This month has seen some fantastic progress at Fairplay. Everyone in the team has put in tremendous effort throughout the Quarter, and the fruits are showing.
In the last highlights, we talked about NIVEA and the Australian Embassy’s support helping us improve our facilities and safe spaces as well as our organisational capacity. Here we can show more about what that means.
Our researchers have conducted some tests with the students to get a baseline we can compare with. This means we can go beyond checking their academic levels and understand some of the deeper and long-term factors in learning and health outcomes. This includes their emotional intelligence, grit, growth mindset, and self-esteem, as research shows each of these have a major factor in their long-term development in and out of the classroom. Every year we will now be able to share the progress of the students and how they are growing as people.
One of the early results is the progress of our students academically over the last 3 months. The Functional Literacy Test is the exam taken in the Alternative Learning System and is part of the requirements for the High School diploma. In Quarter 2 the students took the Functional Literacy Test to gauge their level and are placed in Basic Literacy, Lower Elementary, Higher Elementary, or High School levels. Now in Quarter 3, the students have taken the test again and comparing the two results we find a 15% increase in their scores. This improvement can be roughly compared to about one grade in public school. In other words, in 3 months our students have caught up a full school year on average.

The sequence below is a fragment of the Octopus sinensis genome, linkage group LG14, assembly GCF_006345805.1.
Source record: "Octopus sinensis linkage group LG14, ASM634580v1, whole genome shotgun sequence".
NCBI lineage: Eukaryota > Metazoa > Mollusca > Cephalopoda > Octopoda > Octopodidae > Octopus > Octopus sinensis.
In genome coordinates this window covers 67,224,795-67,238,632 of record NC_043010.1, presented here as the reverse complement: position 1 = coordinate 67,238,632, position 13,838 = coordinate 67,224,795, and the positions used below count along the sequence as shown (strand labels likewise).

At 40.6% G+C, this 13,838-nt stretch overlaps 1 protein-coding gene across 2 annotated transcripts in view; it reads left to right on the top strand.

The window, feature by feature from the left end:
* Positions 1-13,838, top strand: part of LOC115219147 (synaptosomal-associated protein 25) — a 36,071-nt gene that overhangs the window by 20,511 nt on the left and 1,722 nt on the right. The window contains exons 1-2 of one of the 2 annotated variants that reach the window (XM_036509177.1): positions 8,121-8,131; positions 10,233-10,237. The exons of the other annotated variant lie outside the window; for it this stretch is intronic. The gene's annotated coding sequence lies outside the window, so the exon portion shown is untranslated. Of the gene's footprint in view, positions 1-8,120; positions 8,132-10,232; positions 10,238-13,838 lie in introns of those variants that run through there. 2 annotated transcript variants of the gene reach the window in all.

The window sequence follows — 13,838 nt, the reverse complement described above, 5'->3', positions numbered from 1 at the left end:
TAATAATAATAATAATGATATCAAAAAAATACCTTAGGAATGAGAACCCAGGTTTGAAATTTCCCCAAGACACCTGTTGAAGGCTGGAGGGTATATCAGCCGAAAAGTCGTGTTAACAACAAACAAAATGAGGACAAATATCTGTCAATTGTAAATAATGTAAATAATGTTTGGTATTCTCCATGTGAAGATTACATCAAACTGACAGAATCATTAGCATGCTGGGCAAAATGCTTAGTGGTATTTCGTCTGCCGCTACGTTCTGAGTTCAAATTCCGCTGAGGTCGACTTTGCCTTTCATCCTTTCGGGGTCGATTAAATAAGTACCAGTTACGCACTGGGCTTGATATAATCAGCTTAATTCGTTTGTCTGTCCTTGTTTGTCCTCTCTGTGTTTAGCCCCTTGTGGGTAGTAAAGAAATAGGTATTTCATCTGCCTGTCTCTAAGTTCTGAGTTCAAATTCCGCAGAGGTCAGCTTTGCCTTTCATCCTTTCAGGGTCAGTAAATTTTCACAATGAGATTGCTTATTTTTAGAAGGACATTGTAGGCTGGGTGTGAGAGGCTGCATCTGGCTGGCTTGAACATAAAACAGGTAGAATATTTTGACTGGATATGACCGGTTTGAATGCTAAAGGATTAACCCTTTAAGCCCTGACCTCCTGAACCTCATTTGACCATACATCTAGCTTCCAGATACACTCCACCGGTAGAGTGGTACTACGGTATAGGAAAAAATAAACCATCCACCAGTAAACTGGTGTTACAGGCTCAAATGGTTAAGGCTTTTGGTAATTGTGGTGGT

In other news at the school, we have a Water tank courtesy of the Studer Trust, which means when the water cuts out we have reserves to use. The Balde family are also now sleeping at the school as security guards. You may remember Myra from a previous Faces of Payatas feature about why poor families have so many kids. In the past, some of the children had to sleep on the streets because there wasn’t enough room in their small home for them all to stay. She and her children are able to sleep at the school and act as security guards in the evening. A real win-win.
Childhood Trauma: Adverse Childhood Experiences
A big part of the previous months has been the start of a study into the childhood trauma of those in our care. Existing research has shown the severe physical and mental health affects of different types of childhood trauma. Dr. Nadine Burke has a great TED talk about that here as a good introduction to the topic. In short, those who have experienced a certain amount of childhood trauma end up living 20 years less. It was a huge finding and becomes perhaps the biggest single factor for physical and mental health.
The Adverse Childhood Experiences survey (ACEs) is a simple list of ten questions asking about different types of childhood trauma. These range from emotional, physical, sexual, and neglectful abuse towards a child. The consequences of these abuses had very strong physical and mental health outcomes. Children who scored four or more of the ten types of trauma lives 20 years shorter lives than those who had none. As the infographic shows below, diseases such as heart disease, diabetes, and cancers were far more likely because of childhood trauma. These ACEs predicted strong health outcomes.